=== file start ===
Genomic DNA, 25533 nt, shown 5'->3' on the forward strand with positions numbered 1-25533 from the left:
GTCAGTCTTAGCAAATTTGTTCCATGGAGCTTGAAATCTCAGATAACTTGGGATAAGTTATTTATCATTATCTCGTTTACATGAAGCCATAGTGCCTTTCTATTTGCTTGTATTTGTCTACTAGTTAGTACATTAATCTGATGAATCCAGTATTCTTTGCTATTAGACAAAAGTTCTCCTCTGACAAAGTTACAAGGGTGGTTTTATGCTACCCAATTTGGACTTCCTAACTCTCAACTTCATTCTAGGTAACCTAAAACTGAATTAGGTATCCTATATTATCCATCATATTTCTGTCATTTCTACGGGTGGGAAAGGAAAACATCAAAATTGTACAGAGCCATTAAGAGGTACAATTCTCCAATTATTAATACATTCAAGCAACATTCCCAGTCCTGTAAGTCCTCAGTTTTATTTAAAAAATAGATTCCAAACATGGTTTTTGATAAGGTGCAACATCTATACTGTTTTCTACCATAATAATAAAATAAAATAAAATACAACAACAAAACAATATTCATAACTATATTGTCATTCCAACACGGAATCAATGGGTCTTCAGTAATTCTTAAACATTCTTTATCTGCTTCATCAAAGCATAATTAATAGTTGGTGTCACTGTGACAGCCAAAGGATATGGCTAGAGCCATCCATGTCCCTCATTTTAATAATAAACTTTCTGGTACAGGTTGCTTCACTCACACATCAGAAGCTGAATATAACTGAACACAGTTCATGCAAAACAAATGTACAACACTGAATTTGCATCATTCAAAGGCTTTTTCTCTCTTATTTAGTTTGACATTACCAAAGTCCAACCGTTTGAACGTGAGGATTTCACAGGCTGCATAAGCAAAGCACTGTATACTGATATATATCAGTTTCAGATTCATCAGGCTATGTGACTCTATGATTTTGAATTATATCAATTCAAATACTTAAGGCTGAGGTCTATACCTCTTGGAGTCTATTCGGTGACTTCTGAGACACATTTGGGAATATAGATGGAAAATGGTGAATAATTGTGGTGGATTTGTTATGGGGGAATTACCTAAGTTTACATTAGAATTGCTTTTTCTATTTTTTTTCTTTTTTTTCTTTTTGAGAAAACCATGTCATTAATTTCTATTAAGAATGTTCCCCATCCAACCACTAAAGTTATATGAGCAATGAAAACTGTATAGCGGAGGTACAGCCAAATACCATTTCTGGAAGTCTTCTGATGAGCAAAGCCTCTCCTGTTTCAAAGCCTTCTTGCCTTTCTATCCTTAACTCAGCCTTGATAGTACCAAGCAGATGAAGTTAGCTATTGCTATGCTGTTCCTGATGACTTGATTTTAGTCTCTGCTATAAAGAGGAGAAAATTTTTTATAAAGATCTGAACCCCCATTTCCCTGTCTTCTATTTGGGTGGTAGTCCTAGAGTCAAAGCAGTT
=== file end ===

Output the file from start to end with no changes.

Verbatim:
Genomic DNA, 25533 nt, shown 5'->3' on the forward strand with positions numbered 1-25533 from the left:
GTCAGTCTTAGCAAATTTGTTCCATGGAGCTTGAAATCTCAGATAACTTGGGATAAGTTATTTATCATTATCTCGTTTACATGAAGCCATAGTGCCTTTCTATTTGCTTGTATTTGTCTACTAGTTAGTACATTAATCTGATGAATCCAGTATTCTTTGCTATTAGACAAAAGTTCTCCTCTGACAAAGTTACAAGGGTGGTTTTATGCTACCCAATTTGGACTTCCTAACTCTCAACTTCATTCTAGGTAACCTAAAACTGAATTAGGTATCCTATATTATCCATCATATTTCTGTCATTTCTACGGGTGGGAAAGGAAAACATCAAAATTGTACAGAGCCATTAAGAGGTACAATTCTCCAATTATTAATACATTCAAGCAACATTCCCAGTCCTGTAAGTCCTCAGTTTTATTTAAAAAATAGATTCCAAACATGGTTTTTGATAAGGTGCAACATCTATACTGTTTTCTACCATAATAATAAAATAAAATAAAATACAACAACAAAACAATATTCATAACTATATTGTCATTCCAACACGGAATCAATGGGTCTTCAGTAATTCTTAAACATTCTTTATCTGCTTCATCAAAGCATAATTAATAGTTGGTGTCACTGTGACAGCCAAAGGATATGGCTAGAGCCATCCATGTCCCTCATTTTAATAATAAACTTTCTGGTACAGGTTGCTTCACTCACACATCAGAAGCTGAATATAACTGAACACAGTTCATGCAAAACAAATGTACAACACTGAATTTGCATCATTCAAAGGCTTTTTCTCTCTTATTTAGTTTGACATTACCAAAGTCCAACCGTTTGAACGTGAGGATTTCACAGGCTGCATAAGCAAAGCACTGTATACTGATATATATCAGTTTCAGATTCATCAGGCTATGTGACTCTATGATTTTGAATTATATCAATTCAAATACTTAAGGCTGAGGTCTATACCTCTTGGAGTCTATTCGGTGACTTCTGAGACACATTTGGGAATATAGATGGAAAATGGTGAATAATTGTGGTGGATTTGTTATGGGGGAATTACCTAAGTTTACATTAGAATTGCTTTTTCTATTTTTTTTCTTTTTTTTCTTTTTGAGAAAACCATGTCATTAATTTCTATTAAGAATGTTCCCCATCCAACCACTAAAGTTATATGAGCAATGAAAACTGTATAGCGGAGGTACAGCCAAATACCATTTCTGGAAGTCTTCTGATGAGCAAAGCCTCTCCTGTTTCAAAGCCTTCTTGCCTTTCTATCCTTAACTCAGCCTTGATAGTACCAAGCAGATGAAGTTAGCTATTGCTATGCTGTTCCTGATGACTTGATTTTAGTCTCTGCTATAAAGAGGAGAAAATTTTTTATAAAGATCTGAACCCCCATTTCCCTGTCTTCTATTTGGGTGGTAGTCCTAGAGTCAAAGCAGTT